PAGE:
Police are trying to develop bullet-proof turbans for Sikh officers to wear instead of helmets.
The headwear would allow those who insist on always wearing turbans to join gun or riot squads for the first time.
Scientists are investigating whether bullet-proof Kevlar could be used for the 15ft strip of cloth a turban requires.
British Police Sikh Association vice-chairman Gian Singh Chahal said: ‘Sikh officers have been prohibited from becoming firearms officers because our religion does not allow us to remove the turban.
‘Nor can we wear the NATO helmet for public order policing.’
He said research had already begun into finding the perfect material to create a ballistic turban, but that the high-tech headgear would need to pass Home Office tests before being used by officers.
He said: ‘There has been some research done into producing a ballistic material for turbans and we would like to follow any opportunity where we could manufacture a ballistic product–made out of something like Kevlar–that would ensure a certain degree of protection so Sikh police officers could take part in these roles.
‘We need to approach the Home Office and police forces and to gain their acceptance so that Sikh officers could become firearms and public order officers whilst wearing turbans.
‘There needs to be a recognition from the Home Office that would allow Sikh officers to carry out these roles.
‘The will is there from chief constables but perhaps not yet from the Home Office.’
One Sikh PC, who didn’t want to be named, said: ‘It would be incredible if they developed a bulletproof turban.
‘It would make life a lot easier for us and would mean we could go for jobs as firearms and public order officers–which a lot of Sikh officers would like to do, but are currently not allowed to go for.’
Last year West Midlands Police spent tens of thousands of pounds trying to find protective headgear to fit over a turban after a Sikh officer applied to join the counter-terrorist Operational Support Unit.
The force spent 18 months looking for a solution, but failed to find any suitable equipment.
The officer was rejected from the job because he couldn’t fit a helmet and respirator over his turban, and instead returned to his job on the beat.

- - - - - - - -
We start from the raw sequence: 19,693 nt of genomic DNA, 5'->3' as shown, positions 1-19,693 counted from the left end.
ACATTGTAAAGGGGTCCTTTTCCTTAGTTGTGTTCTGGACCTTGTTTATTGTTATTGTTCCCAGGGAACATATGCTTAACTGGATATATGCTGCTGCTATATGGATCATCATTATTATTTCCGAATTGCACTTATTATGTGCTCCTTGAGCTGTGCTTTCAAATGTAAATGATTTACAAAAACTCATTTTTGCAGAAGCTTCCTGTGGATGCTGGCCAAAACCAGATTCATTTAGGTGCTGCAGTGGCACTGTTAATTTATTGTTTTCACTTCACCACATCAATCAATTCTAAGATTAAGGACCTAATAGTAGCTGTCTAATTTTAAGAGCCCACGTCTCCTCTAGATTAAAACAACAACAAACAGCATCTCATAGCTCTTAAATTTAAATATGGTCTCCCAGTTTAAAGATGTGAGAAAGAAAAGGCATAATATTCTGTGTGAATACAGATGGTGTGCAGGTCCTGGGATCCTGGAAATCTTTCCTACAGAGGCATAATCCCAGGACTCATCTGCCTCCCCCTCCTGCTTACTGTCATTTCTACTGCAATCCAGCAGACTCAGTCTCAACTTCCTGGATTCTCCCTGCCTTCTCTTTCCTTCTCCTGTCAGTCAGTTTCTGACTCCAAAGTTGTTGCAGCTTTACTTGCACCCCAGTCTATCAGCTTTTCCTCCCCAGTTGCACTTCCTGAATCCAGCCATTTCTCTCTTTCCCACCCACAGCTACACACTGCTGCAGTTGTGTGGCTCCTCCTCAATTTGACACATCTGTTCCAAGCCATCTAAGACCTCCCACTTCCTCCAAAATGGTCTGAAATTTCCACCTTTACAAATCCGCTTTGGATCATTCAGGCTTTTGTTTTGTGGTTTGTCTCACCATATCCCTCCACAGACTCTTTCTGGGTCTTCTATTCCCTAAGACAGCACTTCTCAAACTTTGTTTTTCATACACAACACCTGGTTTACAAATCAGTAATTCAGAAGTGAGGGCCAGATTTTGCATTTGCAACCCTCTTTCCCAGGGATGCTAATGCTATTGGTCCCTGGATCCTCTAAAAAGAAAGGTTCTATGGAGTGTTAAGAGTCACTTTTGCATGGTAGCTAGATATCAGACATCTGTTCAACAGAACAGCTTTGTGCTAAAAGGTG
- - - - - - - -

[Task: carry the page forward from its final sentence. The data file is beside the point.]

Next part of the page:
The unnamed officer reportedly claimed to have been discriminated against and was on long-term sick leave suffering from stress.
Dr Indarjit Singh, director of the Network of Sikh Organisations, said Sikhism is the only religion in the world in which wearing a turban is mandatory for all adult males.
He said: ‘It is mandatory for adult Sikh men to wear the turban.’
Turbans consist of around 15ft of cloth wound around the head.
Sikh men wear them to cover their hair, which they leave uncut in accordance with their religion. They often wear their long beards rolled up.
As well as being a sign of spirituality, the turban is also a symbol of Sikh identity and of courage.
There are more than 750,000 Sikhs, the only religion allowed to ride motorbikes without crash helmets, in the UK.
Sikh soldiers serving in the British Army refused to wear helmets during the First and Second World Wars.
They fought with their turbans on, several receiving the Victoria Cross for acts of gallantry.
Legendary British General Sir Frank Messervy praised the Sikh soldiers who laid down their lives in the two world wars.
He said: ‘In the last two world wars 83,005 turban wearing Sikh soldiers were killed and 109,045 were wounded.
‘They all died or were wounded for the freedom of Britain and the world, and during shell fire, with no other protection but the turban, the symbol of their faith.’
A Home Office spokesman said: ‘The Government wants a police service that reflects the diverse communities it serves.
‘It is down to individual forces to make reasonable adjustments to accommodate the religion or beliefs of individual officers, as far as operational requirements permit.’